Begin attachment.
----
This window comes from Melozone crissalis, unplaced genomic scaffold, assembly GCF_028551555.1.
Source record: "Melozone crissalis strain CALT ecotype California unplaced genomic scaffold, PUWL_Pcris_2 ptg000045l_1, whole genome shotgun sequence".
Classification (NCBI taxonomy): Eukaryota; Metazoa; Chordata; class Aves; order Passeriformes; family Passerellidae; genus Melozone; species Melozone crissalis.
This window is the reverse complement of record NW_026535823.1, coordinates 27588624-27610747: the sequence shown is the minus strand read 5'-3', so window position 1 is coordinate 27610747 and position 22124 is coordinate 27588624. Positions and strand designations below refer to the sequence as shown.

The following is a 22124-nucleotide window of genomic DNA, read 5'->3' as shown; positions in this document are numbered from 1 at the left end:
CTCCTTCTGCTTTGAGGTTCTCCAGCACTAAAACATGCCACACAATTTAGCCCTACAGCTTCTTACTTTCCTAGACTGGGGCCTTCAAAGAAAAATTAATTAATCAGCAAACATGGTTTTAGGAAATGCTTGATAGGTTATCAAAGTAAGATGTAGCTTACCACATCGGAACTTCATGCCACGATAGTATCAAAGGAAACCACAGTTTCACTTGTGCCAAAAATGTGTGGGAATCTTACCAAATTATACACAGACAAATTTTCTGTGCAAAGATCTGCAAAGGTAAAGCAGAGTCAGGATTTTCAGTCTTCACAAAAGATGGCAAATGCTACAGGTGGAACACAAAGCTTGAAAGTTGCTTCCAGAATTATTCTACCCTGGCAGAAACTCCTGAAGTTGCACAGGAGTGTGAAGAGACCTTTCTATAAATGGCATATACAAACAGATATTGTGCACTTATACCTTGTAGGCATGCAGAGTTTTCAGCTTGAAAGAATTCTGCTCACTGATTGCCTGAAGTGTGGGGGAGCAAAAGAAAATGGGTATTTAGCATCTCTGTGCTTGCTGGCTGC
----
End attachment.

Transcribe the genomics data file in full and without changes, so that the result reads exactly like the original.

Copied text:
This window comes from Melozone crissalis, unplaced genomic scaffold, assembly GCF_028551555.1.
Source record: "Melozone crissalis strain CALT ecotype California unplaced genomic scaffold, PUWL_Pcris_2 ptg000045l_1, whole genome shotgun sequence".
Classification (NCBI taxonomy): Eukaryota; Metazoa; Chordata; class Aves; order Passeriformes; family Passerellidae; genus Melozone; species Melozone crissalis.
This window is the reverse complement of record NW_026535823.1, coordinates 27588624-27610747: the sequence shown is the minus strand read 5'-3', so window position 1 is coordinate 27610747 and position 22124 is coordinate 27588624. Positions and strand designations below refer to the sequence as shown.

The following is a 22124-nucleotide window of genomic DNA, read 5'->3' as shown; positions in this document are numbered from 1 at the left end:
CTCCTTCTGCTTTGAGGTTCTCCAGCACTAAAACATGCCACACAATTTAGCCCTACAGCTTCTTACTTTCCTAGACTGGGGCCTTCAAAGAAAAATTAATTAATCAGCAAACATGGTTTTAGGAAATGCTTGATAGGTTATCAAAGTAAGATGTAGCTTACCACATCGGAACTTCATGCCACGATAGTATCAAAGGAAACCACAGTTTCACTTGTGCCAAAAATGTGTGGGAATCTTACCAAATTATACACAGACAAATTTTCTGTGCAAAGATCTGCAAAGGTAAAGCAGAGTCAGGATTTTCAGTCTTCACAAAAGATGGCAAATGCTACAGGTGGAACACAAAGCTTGAAAGTTGCTTCCAGAATTATTCTACCCTGGCAGAAACTCCTGAAGTTGCACAGGAGTGTGAAGAGACCTTTCTATAAATGGCATATACAAACAGATATTGTGCACTTATACCTTGTAGGCATGCAGAGTTTTCAGCTTGAAAGAATTCTGCTCACTGATTGCCTGAAGTGTGGGGGAGCAAAAGAAAATGGGTATTTAGCATCTCTGTGCTTGCTGGCTGC